Frequently Asked Questions

Why do I need a Home Inspection?

     A home is the largest purchase most people will ever make. It only makes sense to find out as much as you can about the house you are interested in before you buy. An unbiased professional home inspection can provide you with opinions and observations of the house that you may not be able to get from anyone else.

Do I need to be there during the inspection?

     No, you aren't required to be there for the inspection. Although, we highly recommend that you be present. It's a valuable learning experience for most people and will help you get the most benefit from the inspection. If you are there, you can ask questions directly to the inspector. We feel you'll be able to best understand the finished report and get the most benefit from it by having been there during the inspection.

How long will the inspection take?

     The time will vary depending on both the size and condition of the home. For most homes, 2-3 hours is pretty typical. But for larger homes, or homes in poor condition, it may take longer. Condo inspections typically take less time; 1 to 1.5 hours.

Does a newly constructed home need to be inspected?

     Absolutely. A professional inspection of a new home is important. Just because it's new doesn't mean there aren't problems that should be addressed before you move in.

Why can't I do the inspection myself?

     Beyond the technical expertise and experience a professional home inspector brings, it is important to remember that the inspector remains an impartial third party. If you are involved in buying or selling a house, it's impossible for you to remain completely unemotional about the home, and this may cloud your judgment. A professional home inspector will provide an objective reporting of the facts.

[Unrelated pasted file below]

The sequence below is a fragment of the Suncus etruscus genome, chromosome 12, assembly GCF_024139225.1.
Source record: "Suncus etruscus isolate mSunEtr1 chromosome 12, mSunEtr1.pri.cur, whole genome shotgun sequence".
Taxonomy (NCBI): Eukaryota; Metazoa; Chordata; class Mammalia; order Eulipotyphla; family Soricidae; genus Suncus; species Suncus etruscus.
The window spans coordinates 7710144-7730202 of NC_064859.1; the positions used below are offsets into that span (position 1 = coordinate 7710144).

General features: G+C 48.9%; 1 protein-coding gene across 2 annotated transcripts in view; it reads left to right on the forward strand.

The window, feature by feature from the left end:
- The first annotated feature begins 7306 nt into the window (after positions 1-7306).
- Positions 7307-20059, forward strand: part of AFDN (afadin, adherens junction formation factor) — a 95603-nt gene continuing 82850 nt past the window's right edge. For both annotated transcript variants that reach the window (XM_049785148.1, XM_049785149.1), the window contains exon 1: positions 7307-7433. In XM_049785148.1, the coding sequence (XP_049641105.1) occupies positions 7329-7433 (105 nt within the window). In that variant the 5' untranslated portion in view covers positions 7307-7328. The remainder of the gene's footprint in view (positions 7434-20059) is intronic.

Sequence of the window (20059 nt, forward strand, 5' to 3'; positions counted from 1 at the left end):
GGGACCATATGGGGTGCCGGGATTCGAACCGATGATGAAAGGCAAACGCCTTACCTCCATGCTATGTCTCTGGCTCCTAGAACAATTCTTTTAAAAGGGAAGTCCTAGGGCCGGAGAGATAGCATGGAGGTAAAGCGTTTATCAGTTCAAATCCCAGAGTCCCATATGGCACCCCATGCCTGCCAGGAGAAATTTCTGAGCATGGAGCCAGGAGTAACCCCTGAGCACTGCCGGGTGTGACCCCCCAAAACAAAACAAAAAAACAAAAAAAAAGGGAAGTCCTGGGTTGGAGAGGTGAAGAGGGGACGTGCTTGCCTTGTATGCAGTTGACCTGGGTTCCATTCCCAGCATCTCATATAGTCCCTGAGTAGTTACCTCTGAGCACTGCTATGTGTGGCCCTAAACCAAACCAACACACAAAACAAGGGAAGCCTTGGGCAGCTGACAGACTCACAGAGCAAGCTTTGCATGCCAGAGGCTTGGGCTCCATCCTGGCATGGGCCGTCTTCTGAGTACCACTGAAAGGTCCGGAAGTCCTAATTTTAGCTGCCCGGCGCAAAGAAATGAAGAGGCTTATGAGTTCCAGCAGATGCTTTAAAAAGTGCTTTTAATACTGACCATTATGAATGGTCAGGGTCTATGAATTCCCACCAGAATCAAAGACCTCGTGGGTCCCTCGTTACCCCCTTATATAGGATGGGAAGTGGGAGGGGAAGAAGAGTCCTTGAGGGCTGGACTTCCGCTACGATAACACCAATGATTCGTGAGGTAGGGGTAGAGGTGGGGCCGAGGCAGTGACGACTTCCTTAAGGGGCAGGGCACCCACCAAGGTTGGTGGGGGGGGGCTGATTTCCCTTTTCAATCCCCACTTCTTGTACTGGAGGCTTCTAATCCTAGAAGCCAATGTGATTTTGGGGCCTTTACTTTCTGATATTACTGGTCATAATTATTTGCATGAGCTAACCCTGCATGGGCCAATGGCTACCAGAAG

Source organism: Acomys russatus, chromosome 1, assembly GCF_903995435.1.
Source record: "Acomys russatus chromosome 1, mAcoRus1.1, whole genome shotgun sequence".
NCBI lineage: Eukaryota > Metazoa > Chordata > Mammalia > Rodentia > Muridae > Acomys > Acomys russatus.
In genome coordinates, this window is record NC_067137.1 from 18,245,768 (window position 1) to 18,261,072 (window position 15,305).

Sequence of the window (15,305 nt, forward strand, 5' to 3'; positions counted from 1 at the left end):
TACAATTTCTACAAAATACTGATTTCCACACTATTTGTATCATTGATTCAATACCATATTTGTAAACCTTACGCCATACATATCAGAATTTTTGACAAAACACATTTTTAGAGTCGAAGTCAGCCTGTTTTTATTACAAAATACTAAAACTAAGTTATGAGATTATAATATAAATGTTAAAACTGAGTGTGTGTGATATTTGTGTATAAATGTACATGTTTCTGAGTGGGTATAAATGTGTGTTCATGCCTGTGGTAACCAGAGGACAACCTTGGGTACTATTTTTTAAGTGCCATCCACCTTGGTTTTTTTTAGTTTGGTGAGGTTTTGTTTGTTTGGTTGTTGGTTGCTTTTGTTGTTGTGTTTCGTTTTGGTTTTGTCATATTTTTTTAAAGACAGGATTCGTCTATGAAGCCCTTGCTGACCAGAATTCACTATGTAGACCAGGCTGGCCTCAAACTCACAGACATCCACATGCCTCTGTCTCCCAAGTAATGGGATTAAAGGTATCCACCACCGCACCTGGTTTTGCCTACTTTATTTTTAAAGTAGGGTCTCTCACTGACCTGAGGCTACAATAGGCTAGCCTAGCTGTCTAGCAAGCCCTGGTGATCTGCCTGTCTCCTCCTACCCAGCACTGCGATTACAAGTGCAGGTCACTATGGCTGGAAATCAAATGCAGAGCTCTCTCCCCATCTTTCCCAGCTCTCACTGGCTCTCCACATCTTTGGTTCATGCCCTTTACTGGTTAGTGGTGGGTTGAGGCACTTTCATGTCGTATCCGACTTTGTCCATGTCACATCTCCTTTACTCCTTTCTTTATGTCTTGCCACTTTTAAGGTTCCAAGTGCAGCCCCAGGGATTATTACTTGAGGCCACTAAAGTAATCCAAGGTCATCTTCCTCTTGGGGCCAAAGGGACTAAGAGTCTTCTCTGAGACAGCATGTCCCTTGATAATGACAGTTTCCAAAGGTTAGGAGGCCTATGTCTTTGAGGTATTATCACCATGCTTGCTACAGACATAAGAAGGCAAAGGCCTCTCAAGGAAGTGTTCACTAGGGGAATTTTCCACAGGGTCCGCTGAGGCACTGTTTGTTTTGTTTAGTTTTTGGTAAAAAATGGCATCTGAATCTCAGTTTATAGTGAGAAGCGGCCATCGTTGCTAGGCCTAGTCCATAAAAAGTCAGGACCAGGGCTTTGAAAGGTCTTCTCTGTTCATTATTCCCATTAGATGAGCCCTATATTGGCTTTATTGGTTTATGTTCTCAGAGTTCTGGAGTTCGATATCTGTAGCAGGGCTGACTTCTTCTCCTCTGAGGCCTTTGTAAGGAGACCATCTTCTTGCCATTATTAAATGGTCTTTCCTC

What if the inspection uncovers problems?

     The report will describe the problems that were discovered. No house is going to be perfect. It is up to you to decide how any discoveries might affect your decision to purchase. If major problems are discovered, you may want to try negotiating with the seller to have them repaired prior to closing. Or perhaps the seller will lower the price, or offer more favorable contract terms. In the end, the decision rests with you, but knowing about potential problems before you buy gives you important information that you can use to make that decision.